The DOE provided a five-step guideline or metrics to assess the behavior of the ATF concept (Fig. 2) [9]. That is, the concept for accident tolerant fuel rods must be able to perform as well as the current system under normal operation conditions in the order of 300–400 °C cladding temperature (Step 1). This includes low corrosion rates in both boiling water reactors (BWR) and pressurized water reactor (PWR) environments, no environmental assisted cracking, no shadow corrosion, no hydriding that will render the rod brittle, no fretting or debris damage, etc. (Step 1). Also in Step 1, it needs to be demonstrated that the new fuel will be compatible with the thermal and hydraulic flow inside of the reactor. Step 2 requires that the ATF fuel rod would be better than the current zirconium − uranium dioxide system under design basis accidents including the temperature range between 400 and 1200 °C of the cladding temperature in contact with the coolant. Step 3 requires that under severe accident conditions (T > 1200 °C), the cladding would be superior to the current system, for example by tolerating reaction with steam to produce lower amounts of heat and explosive hydrogen gas [10]. Step 4 requires that the new ATF fuel rod can be manufactured easily using economical and standard procedures such as tube fabrication and hermetical welding or sealing. Moreover, Step 4 covers the changes that are required in the regulators or licensing specifications (e.g. Nuclear regulatory commission in the US) that would allow for the new ATF rod to be deployed into a commercial light water reactor. Step 5 is concerned about the condition of the fuel rods after their useful life in the reactor, if the bundles can be safely and integrally removed from the reactor to be securely stored in cooling pools for a period of 5 years or more, and how the rods will perform under dry cask storage for periods in the order of 100 years, before final disposition in a nuclear waste repository or reprocessing of the used fuel [9].

The objective of the GE project is to develop an iron-chromium-aluminum (FeCrAl) fuel cladding for current design light water power reactors. The idea of using FeCrAl alloys as cladding for current UO2 fuel is also supported by Oak ridge national laboratory (ORNL), who developed the alloy C26M. Besides Fe, Cr, and Al, the cladding may contain other elements such as molybdenum, yttrium, hafnium, zirconium, etc. The composition of choice is Fe + (10–22) Cr + (4–6) Al + (2–3) Mo + traces of Y, Hf, Zr, etc. The FeCrAl cladding concept is a near term solution for providing enhanced safety to the current fleet of light water reactors. The main reason FeCrAl has been selected is because it has superior oxidation resistance in the event of a severe accident. Figure 3 shows the process of how this alloy resists attack by superheated steam. Under normal operation conditions and up to 1000 °C the protection to the alloy is given by the formation of a chromium rich oxide on the surface. However, as the temperature increases beyond 1000 °C, an aluminum oxide layer (alumina) forms between the metal and the chromium oxide layer. Eventually, in the presence of steam, the chromium oxide layer volatilizes and the alumina layer remains on the surface protecting the alloy from further oxidation up to its melting point (∼1500 °C). Figure 4 shows the presence of a one micron thick layer of alumina on the surface of APMT coupon after exposure for 2 h at 1200 °C in 100% steam.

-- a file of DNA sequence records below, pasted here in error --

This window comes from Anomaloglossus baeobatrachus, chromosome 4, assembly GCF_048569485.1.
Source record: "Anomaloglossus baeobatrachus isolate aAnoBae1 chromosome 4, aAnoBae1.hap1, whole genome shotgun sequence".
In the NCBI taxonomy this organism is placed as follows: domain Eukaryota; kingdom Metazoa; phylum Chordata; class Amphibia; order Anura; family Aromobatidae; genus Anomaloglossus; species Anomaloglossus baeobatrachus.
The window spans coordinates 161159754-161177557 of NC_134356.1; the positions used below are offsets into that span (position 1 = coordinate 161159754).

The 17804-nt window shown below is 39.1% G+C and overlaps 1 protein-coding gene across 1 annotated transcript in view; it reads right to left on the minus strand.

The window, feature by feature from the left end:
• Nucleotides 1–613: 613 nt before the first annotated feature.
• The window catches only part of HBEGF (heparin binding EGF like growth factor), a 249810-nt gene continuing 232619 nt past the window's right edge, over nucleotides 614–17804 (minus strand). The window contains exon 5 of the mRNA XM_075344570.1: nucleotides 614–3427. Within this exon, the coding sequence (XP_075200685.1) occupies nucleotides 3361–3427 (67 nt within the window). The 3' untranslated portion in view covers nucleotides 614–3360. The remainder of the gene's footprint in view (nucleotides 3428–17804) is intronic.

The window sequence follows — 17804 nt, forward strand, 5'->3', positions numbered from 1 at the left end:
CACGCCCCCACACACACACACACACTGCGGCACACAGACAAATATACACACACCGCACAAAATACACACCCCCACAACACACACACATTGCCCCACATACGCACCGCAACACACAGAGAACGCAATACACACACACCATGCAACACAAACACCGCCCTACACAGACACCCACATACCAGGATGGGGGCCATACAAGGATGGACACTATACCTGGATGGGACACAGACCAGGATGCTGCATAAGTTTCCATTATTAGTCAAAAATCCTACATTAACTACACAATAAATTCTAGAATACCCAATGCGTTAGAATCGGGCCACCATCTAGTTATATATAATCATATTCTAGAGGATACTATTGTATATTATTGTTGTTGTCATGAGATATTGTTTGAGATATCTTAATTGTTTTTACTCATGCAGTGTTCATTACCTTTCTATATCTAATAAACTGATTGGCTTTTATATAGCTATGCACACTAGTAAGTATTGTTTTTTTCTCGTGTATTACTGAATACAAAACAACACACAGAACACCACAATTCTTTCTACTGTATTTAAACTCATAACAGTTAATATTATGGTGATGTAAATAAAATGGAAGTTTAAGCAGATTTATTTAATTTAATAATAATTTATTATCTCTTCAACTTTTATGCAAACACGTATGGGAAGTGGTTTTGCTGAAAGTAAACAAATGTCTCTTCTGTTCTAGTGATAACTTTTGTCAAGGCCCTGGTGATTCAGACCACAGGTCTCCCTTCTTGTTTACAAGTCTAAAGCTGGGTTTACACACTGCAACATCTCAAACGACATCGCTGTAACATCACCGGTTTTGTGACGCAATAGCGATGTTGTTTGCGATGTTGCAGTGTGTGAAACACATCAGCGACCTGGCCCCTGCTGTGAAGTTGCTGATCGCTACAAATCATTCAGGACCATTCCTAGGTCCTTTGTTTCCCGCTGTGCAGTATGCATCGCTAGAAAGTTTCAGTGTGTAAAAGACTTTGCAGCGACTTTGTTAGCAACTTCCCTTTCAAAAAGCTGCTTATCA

FeCrAl has excellent environmental resistance characteristics under normal operation both for boiling and pressurized water reactors (BWR and PWR) coolants. There is no need to change the water chemistry of the BWR and PWR light water coolants since FeCrAl is compatible with the existing water chemistries. The use of FeCrAl would eliminate common/current fuel failure mechanisms such as fretting and shadow corrosion. There is no change in fuel type since the GE FeCrAl concept utilizes the present UO2 fuel. The current FeCrAl alloy candidates are APMT and C26M, the latter being an optimization alloy composition with lower Cr to avoid embrittlement under irradiation. Fabrication studies continue at ORNL and GE. ORNL and GE have been conducting research in the five areas listed in Figure 2 since 2012. The aim of this document is to describe the maturity of the FeCrAl concept and the overall feasibility on the use of ferritic FeCrAl alloys as cladding for nuclear fuel in commercial light water reactors. GE and ORNL are following a methodical approach to evaluate metrics or performance attributes outlined by Bragg. Sitton et al. [9]. Many other countries such as China, Japan, Korea, Belgium, etc. are also developing ATF fuel based on FeCrAl.